Start we must, however, with the prime minister, the Right Honourable Theresa May, MP. Even her own MPs know that she’s not up to the job. She keeps it only because there’s nobody more obviously qualified on hand to replace her. The voters have already passed their verdict on her leadership. When she called a totally unnecessary general election for last June and asked voters to choose between her ‘strong and stable’ leadership and an alternative she described as ‘chaos’, she was humiliated. Instead of getting the thumping victory she had complacently expected, she was stripped of her parliamentary majority and forced to go cap in hand to a minor party to prop up her government.

Theresa May’s preference for inventing her own reality and adhering to it despite all the evidence to the contrary now extends to those crucial Brexit negotiations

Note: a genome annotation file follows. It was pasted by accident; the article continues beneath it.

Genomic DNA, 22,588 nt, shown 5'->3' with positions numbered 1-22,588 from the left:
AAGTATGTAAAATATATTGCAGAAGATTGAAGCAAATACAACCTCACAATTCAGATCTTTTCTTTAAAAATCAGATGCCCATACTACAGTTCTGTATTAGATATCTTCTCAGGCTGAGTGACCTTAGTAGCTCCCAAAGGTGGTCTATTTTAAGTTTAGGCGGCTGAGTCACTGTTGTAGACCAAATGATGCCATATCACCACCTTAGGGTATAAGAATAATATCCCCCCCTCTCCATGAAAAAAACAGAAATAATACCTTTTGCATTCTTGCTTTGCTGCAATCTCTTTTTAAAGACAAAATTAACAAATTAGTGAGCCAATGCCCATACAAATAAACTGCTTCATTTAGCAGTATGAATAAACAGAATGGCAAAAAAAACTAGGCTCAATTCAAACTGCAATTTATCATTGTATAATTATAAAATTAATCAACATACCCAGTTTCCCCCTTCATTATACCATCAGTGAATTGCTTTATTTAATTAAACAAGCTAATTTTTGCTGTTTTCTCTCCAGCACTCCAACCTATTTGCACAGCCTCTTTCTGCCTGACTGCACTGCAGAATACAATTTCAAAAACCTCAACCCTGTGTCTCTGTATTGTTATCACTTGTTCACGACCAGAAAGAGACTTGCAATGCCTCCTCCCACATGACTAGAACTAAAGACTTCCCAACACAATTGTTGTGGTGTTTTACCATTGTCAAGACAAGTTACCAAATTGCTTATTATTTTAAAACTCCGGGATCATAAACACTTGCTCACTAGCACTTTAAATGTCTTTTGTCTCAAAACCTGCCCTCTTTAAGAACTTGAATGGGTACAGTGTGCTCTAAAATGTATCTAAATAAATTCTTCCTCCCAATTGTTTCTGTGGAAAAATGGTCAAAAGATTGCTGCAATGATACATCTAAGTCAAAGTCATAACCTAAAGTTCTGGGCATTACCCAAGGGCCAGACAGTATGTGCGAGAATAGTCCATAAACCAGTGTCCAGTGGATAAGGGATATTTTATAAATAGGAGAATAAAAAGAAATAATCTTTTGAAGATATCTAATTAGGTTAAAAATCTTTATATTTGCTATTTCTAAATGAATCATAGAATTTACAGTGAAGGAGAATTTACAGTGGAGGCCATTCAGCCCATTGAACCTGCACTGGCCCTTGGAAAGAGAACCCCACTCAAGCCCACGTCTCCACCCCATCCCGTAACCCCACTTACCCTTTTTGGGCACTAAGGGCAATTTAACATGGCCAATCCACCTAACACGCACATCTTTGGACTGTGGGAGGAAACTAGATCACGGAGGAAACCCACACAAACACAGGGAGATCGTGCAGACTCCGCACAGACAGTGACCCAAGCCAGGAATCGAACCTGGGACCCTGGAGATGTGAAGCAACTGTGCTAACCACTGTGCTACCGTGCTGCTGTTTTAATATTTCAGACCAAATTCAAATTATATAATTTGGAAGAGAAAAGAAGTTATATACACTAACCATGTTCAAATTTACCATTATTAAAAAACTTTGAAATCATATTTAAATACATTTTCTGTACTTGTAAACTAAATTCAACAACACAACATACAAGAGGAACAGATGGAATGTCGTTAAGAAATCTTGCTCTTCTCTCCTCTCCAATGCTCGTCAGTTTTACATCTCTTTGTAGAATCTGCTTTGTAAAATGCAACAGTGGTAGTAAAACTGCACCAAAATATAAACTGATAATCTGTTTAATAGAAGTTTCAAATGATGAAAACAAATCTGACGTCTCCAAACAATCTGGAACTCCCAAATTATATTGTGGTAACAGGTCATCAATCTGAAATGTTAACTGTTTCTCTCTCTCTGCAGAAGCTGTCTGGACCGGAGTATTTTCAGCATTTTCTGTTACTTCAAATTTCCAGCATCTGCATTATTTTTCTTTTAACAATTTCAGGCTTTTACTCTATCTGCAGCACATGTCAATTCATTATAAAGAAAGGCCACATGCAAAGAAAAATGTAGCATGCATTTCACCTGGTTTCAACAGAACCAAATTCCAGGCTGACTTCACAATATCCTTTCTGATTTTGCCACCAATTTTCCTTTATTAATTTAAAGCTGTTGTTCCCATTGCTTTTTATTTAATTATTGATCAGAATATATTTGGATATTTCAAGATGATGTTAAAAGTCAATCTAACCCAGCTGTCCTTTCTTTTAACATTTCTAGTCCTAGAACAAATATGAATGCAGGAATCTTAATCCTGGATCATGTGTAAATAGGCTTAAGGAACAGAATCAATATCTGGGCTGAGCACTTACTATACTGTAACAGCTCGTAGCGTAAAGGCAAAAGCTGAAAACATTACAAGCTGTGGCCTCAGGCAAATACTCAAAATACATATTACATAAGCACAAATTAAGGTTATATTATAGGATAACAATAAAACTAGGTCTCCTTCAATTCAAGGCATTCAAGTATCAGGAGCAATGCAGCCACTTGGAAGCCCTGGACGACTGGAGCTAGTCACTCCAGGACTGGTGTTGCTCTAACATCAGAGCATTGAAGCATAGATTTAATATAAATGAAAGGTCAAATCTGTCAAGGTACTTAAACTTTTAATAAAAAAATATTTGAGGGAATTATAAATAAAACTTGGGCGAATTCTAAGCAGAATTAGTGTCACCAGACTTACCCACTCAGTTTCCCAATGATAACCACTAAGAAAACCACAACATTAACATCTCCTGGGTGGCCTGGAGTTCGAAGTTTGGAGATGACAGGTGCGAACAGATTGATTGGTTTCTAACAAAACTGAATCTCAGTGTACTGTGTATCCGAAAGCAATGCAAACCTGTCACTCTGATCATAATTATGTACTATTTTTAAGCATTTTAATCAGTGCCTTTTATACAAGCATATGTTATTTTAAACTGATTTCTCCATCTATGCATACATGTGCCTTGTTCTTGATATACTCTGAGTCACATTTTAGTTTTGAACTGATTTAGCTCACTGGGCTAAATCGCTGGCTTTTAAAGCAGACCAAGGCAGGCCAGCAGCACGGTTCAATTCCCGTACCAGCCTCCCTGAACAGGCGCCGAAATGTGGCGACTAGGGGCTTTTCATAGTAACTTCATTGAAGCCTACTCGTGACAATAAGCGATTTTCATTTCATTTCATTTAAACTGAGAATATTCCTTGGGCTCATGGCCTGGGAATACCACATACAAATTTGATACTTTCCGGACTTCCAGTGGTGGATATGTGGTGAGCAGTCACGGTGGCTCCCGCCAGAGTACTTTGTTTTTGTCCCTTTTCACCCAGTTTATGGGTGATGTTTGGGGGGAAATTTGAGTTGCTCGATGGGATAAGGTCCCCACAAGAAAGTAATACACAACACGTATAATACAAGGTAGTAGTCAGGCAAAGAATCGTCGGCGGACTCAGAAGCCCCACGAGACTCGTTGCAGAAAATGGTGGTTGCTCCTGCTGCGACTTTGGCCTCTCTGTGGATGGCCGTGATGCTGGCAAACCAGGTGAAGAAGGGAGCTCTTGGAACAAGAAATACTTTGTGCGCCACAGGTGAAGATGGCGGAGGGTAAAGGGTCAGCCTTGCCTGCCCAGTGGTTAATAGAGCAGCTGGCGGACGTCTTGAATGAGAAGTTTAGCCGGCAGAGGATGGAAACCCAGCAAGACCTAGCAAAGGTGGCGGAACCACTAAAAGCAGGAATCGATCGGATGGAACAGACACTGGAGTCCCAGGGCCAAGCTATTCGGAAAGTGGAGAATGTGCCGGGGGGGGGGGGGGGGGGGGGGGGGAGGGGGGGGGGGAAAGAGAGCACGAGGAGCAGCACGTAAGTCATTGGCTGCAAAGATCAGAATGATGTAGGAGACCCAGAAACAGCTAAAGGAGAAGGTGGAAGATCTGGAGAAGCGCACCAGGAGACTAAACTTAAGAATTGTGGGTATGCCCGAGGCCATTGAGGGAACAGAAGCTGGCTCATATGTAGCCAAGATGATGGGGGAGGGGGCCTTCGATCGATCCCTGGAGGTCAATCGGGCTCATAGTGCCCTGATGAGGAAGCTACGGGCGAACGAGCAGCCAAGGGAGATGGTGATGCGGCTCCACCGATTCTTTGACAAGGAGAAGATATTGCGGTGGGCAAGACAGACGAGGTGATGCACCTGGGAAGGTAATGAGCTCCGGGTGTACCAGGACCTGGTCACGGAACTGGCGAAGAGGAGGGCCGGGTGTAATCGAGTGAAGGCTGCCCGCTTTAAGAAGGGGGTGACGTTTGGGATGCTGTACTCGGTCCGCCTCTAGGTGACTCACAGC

Far from strong and stable, she now looked weak and wobbly. She was forced to drop some of her signature policies because she couldn’t be confident that even her own MPs would fall into line in support of them. She was neutered domestically and diminished internationally. Her purported reason for calling the election was to strengthen her hand in the negotiations over Britain’s departure from the European Union. Instead, her hand has been weakened.

For reasons best known to herself, May often chooses to advertise her inability to acknowledge the reality of her situation. She ditched a controversial policy on care for the elderly and then boldly stated that “nothing has changed”. After the voters had taken away both her majority and much of her authority, she appeared outside Downing Street and spoke as if nothing of the kind had just befallen her, promising to form “a government that can provide certainty and lead Britain forward at this critical time for our country”. Even normally sympathetic commentators wondered what planet she was on.